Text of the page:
The Droid is slow to process large images and, despite image stabilization, indoor shots lit via the dual LED flash often were blurry no matter how still we stood. What’s more, the Droid’s slide-out horizontal keyboard lacks a dedicated row of number keys. But let’s be real – these are minor quibbles. Perhaps we’ll find more to complain about as we dig deeper into our full review, but even this early into the evaluation, we highly doubt that the Droid’s negatives will outweigh its thus far way more impressive positive attributes.

Editors' Recommendations

Stewart Wolpin
Former Digital Trends Contributor
Google Assistant 2.0 isn’t just a minor evolution. It’s a game-changing upgrade
google assistant 2 change the way we use phones feat

Folding devices like the Galaxy Fold and Huawei Mate X represent the next major alteration in phone design, but what about the next, next? What will change the way we interact with our phones, once we're done folding them in half?

Google gave us a teaser during the Google I/O 2019 keynote presentation, as it demonstrated the prowess of Google Assistant when the masses of data it requires to operate is shifted from the cloud to the device. Voice control has been part of our smartphone experience for a while, but the speed, versatility, and accuracy of this advanced system could be a game-changer.
Meet Google Assistant 2.0
What did Google announce? A next generation version of the Google Assistant we currently know and love from our Android phones, Google Nest products, or even Android Auto. Google Assistant uses three complex algorithms to understand, predict, and act upon what we’re saying, which requires 100GB of data storage and a network connection to operate. Google announced it has used deep learning to combine and shrink those algorithmic models down to 500MB — and that means it’ll fit happily on our phones, and stops network latency slowing responses and actions down.

Read more
I compared two of the year’s best phones in an extreme camera test
The Apple iPhone 15 Pro Max and the Samsung Galaxy S23 Ultra's rear panels.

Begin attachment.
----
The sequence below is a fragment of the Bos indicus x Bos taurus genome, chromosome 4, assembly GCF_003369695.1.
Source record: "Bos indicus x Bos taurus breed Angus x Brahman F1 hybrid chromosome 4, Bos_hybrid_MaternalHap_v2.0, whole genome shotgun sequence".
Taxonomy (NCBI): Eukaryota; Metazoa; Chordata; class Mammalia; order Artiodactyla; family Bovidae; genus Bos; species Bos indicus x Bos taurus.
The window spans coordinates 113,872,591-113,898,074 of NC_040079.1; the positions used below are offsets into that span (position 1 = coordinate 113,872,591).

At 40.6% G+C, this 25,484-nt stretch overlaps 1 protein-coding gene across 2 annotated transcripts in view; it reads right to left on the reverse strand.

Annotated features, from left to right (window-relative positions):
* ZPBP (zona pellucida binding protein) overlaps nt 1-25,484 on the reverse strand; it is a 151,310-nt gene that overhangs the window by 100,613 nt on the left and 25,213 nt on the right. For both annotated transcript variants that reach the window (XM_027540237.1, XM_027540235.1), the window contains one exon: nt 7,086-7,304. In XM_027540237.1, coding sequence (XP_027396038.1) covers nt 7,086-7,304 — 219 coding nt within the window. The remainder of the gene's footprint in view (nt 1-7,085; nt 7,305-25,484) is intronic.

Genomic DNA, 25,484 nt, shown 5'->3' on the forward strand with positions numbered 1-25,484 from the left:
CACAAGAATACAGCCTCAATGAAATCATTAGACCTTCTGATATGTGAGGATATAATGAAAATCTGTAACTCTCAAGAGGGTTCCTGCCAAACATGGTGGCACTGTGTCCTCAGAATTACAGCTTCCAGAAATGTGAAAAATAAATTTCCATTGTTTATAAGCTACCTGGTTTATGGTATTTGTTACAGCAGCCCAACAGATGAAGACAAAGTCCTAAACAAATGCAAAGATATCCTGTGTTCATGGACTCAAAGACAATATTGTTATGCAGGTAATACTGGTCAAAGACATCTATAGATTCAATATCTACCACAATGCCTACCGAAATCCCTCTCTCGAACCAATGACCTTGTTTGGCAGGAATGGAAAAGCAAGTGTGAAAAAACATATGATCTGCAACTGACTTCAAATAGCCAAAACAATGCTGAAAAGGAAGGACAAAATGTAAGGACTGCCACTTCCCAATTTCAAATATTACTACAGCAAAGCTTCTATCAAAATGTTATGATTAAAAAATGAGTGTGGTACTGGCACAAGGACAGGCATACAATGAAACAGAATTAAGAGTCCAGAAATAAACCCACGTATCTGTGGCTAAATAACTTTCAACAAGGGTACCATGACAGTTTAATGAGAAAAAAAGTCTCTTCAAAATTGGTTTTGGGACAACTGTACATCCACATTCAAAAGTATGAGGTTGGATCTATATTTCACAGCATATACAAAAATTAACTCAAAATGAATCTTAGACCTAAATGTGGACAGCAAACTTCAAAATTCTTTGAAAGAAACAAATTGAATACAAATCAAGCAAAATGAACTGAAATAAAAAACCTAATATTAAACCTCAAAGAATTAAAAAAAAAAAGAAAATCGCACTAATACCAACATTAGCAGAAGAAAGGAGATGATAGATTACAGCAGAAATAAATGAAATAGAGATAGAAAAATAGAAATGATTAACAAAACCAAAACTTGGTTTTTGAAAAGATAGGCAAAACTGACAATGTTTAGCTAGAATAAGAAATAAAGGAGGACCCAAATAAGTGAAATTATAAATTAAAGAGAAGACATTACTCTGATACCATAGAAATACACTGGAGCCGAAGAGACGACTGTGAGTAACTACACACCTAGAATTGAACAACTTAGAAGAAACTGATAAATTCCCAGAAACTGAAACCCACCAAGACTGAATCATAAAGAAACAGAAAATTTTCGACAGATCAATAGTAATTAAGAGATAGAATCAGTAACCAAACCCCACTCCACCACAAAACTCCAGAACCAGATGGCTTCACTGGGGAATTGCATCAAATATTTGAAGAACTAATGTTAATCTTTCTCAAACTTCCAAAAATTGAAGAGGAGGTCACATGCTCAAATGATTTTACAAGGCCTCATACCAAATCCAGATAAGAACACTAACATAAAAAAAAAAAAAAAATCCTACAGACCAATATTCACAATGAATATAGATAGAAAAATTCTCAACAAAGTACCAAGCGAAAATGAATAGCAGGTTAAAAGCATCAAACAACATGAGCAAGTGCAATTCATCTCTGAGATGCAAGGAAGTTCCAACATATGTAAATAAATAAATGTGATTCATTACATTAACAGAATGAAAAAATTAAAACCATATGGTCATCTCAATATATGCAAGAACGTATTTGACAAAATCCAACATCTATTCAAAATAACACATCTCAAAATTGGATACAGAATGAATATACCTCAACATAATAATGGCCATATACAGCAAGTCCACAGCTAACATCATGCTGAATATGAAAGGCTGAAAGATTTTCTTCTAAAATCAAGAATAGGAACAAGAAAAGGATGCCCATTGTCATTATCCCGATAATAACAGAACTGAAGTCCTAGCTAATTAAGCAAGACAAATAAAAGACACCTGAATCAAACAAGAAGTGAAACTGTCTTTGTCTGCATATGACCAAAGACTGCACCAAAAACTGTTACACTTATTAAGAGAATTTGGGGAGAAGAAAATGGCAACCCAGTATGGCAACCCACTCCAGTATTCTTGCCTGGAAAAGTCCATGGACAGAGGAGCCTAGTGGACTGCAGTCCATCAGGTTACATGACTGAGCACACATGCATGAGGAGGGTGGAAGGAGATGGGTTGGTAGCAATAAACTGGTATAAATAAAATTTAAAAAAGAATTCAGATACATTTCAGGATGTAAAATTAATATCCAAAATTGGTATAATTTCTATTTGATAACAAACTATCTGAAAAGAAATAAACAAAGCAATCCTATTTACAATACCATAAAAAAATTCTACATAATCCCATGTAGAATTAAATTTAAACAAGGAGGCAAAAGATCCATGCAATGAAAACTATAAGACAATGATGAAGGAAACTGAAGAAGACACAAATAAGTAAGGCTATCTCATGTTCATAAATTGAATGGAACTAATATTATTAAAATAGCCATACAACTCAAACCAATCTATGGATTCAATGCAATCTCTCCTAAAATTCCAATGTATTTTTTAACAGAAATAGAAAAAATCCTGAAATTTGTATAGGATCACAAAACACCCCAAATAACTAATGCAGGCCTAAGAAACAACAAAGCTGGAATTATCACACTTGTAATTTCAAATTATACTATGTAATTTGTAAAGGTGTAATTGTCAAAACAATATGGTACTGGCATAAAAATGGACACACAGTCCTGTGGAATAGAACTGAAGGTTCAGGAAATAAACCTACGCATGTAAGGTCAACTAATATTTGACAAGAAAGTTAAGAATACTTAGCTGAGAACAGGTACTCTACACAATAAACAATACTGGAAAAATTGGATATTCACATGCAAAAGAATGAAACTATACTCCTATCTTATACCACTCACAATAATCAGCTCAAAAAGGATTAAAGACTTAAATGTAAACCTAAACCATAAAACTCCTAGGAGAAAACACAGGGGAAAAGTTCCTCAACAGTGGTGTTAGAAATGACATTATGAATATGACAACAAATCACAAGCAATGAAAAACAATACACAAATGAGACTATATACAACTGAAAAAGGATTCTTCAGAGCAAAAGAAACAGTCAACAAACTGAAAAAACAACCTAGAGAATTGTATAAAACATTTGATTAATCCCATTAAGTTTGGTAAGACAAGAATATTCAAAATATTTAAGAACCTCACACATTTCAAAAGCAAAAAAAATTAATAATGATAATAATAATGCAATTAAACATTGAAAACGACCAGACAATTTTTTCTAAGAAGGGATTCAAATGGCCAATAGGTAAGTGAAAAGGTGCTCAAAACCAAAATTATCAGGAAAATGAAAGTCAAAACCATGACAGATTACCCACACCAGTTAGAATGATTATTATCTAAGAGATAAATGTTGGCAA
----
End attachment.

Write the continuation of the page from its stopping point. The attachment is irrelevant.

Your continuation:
Apple iPhone 15 Pro Max (left) and the Samsung Galaxy S23 Ultra. Andy Boxall / Digital Trends

Apple versus Samsung is perhaps the ultimate battle in smartphones, and the iPhone 15 Pro Max and the Galaxy S23 Ultra are the two brand’s top devices. If you want one, you may have also looked at the other, and even if not, who doesn’t want to see a tough camera battle between these two heavyweights?

Read more
reMarkable 2 digital notebook just got a rare discount
A person using the reMarkable 2 to take notes.

The reMarkable 2, a tablet that mimics the feel of writing and reading on paper, is available from Best Buy right now with a rare $50 discount on a bundle that includes the Marker Plus writing instrument and the Book Folio case. Instead of $550, you'll only have to pay $500, which is still fairly expensive but it's very much worth it. We're not sure how much time is remaining on the offer though, so if you think this will be a better purchase than other tablet deals, you should push through with the transaction as soon as possible.

Why you should buy the reMarkable 2 paper tablet
The reMarkable 2, the successor to 2017's reMarkable, improves upon the premise of the original version of the tablet -- it's like a pen and paper with smart capabilities. There's no backlight or glare on the display of this device for an eye-friendly reading experience, much like reading from real paper, and there are no distractions so you can focus on your work. In comparison, using a stylus on a tablet feels unnatural because of the friction-less glass, while the bright screen will strain your eyes and the notifications from your apps will keep distracting you.

Read more